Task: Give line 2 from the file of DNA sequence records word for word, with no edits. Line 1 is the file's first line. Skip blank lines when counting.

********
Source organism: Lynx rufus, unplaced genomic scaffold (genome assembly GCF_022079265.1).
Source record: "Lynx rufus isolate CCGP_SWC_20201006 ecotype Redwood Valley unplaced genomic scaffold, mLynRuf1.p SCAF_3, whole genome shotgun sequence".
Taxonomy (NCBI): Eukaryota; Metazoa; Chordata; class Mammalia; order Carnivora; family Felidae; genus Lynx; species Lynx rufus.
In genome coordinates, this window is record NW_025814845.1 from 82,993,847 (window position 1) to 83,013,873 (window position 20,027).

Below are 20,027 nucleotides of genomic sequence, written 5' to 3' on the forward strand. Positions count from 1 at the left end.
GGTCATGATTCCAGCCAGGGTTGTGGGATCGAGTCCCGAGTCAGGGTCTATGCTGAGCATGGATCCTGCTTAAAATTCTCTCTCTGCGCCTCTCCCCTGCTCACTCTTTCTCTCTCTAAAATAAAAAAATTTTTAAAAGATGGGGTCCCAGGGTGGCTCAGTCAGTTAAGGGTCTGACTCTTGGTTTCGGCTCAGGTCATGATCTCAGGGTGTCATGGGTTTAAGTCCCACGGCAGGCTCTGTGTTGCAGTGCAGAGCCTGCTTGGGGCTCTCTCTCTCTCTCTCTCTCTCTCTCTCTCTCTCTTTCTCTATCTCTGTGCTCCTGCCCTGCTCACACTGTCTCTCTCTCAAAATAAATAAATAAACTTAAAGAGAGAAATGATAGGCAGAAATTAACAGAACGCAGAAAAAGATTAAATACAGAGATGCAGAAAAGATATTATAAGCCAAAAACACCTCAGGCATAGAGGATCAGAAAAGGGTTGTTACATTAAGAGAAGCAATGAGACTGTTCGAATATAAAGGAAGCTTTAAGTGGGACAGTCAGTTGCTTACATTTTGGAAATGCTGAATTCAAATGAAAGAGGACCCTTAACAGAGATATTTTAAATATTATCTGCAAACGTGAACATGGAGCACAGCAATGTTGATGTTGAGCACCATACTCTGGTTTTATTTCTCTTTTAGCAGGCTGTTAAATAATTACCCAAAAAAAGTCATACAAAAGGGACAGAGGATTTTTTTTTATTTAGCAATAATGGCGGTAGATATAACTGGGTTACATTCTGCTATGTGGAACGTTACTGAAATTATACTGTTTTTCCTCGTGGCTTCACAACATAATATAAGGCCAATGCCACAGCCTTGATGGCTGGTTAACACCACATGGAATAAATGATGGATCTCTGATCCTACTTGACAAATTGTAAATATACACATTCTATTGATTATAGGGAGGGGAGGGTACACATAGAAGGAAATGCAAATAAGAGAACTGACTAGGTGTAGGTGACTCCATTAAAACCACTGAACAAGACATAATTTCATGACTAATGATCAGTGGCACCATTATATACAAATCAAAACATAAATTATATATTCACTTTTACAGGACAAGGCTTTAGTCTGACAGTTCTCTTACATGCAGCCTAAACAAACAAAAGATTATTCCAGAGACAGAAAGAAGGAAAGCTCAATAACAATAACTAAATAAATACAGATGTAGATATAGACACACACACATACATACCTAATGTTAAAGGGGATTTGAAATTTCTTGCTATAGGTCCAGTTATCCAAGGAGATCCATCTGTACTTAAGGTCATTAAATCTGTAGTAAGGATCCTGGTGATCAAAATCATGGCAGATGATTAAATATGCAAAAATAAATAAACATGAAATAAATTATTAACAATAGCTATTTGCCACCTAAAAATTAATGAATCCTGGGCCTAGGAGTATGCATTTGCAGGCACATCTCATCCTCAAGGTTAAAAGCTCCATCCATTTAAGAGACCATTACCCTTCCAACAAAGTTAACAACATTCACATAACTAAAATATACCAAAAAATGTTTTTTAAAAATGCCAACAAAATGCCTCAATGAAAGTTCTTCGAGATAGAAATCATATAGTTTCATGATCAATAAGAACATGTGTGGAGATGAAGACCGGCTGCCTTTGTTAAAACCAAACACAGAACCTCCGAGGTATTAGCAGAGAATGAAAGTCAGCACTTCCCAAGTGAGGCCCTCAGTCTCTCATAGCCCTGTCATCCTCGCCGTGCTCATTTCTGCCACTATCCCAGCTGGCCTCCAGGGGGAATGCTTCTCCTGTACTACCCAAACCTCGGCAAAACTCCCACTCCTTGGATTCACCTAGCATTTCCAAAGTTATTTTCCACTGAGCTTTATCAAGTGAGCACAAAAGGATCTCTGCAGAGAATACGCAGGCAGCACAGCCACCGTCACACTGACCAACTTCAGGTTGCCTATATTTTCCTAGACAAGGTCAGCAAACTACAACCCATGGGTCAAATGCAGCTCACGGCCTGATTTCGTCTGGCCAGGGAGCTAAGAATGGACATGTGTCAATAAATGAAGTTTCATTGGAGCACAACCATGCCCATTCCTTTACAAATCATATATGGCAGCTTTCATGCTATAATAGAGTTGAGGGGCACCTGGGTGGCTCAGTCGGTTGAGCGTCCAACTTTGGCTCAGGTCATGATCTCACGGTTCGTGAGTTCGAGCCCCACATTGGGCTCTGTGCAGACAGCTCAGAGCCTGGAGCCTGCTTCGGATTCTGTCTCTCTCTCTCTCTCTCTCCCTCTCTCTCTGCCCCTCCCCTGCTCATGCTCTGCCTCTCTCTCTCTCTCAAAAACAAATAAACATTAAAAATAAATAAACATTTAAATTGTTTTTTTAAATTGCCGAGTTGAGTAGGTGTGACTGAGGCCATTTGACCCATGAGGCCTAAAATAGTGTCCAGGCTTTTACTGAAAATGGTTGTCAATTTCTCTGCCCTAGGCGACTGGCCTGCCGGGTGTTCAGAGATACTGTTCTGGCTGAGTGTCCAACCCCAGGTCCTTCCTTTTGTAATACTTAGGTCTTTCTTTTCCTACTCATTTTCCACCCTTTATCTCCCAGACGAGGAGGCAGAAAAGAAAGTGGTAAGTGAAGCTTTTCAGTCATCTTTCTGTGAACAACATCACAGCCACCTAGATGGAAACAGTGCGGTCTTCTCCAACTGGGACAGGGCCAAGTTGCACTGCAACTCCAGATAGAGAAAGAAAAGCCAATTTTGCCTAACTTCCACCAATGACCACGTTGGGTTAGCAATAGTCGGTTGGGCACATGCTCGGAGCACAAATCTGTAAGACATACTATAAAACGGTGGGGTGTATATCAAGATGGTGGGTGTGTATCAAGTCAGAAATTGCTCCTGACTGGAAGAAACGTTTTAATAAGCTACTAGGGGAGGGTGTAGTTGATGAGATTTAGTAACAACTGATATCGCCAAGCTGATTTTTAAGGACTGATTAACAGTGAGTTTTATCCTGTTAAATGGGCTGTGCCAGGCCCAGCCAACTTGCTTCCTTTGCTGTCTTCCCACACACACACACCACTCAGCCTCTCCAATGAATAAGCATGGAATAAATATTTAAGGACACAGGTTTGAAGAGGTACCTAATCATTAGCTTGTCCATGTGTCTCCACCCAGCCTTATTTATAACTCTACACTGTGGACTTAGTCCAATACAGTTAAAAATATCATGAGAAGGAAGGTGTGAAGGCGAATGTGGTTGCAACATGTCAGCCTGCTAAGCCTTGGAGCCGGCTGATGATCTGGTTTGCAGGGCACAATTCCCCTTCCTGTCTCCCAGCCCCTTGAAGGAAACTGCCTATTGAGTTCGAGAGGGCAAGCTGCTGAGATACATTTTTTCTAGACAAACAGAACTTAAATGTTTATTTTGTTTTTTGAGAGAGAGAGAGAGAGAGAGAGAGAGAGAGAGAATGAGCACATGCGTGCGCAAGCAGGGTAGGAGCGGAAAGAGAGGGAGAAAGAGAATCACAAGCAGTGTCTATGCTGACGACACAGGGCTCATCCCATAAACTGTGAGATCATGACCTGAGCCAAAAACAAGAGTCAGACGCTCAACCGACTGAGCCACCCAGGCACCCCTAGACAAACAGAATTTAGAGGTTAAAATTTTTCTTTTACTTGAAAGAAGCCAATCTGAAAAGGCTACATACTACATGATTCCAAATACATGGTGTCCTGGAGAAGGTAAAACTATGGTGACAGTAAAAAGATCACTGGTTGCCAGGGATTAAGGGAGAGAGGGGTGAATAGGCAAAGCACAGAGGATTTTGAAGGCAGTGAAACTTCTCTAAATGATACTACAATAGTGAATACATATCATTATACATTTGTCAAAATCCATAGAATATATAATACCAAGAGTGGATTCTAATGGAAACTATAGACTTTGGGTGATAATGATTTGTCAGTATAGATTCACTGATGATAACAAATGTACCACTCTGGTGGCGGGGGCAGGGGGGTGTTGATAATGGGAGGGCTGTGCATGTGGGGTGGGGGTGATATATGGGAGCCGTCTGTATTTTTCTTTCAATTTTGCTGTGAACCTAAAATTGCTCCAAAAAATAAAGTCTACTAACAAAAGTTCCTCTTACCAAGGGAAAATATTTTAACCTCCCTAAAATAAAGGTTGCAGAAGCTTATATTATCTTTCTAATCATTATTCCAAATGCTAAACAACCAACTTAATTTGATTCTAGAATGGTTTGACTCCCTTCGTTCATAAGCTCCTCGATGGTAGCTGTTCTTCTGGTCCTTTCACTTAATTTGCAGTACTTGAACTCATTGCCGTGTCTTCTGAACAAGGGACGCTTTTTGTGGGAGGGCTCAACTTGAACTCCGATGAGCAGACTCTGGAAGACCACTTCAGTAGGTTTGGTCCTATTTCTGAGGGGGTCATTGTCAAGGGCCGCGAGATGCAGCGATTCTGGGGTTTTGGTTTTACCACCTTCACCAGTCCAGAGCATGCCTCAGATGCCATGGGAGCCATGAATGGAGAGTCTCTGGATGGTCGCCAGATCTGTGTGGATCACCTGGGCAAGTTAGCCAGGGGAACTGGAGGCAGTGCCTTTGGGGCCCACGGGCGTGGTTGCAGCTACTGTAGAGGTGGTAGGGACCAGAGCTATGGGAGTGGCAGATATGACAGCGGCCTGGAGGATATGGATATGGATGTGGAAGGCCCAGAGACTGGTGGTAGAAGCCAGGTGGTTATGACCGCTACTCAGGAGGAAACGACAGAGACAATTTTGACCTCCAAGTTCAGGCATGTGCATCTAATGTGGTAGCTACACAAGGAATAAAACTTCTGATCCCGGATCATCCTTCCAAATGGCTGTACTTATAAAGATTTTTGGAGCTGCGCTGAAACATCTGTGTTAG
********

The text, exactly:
Source record: "Lynx rufus isolate CCGP_SWC_20201006 ecotype Redwood Valley unplaced genomic scaffold, mLynRuf1.p SCAF_3, whole genome shotgun sequence".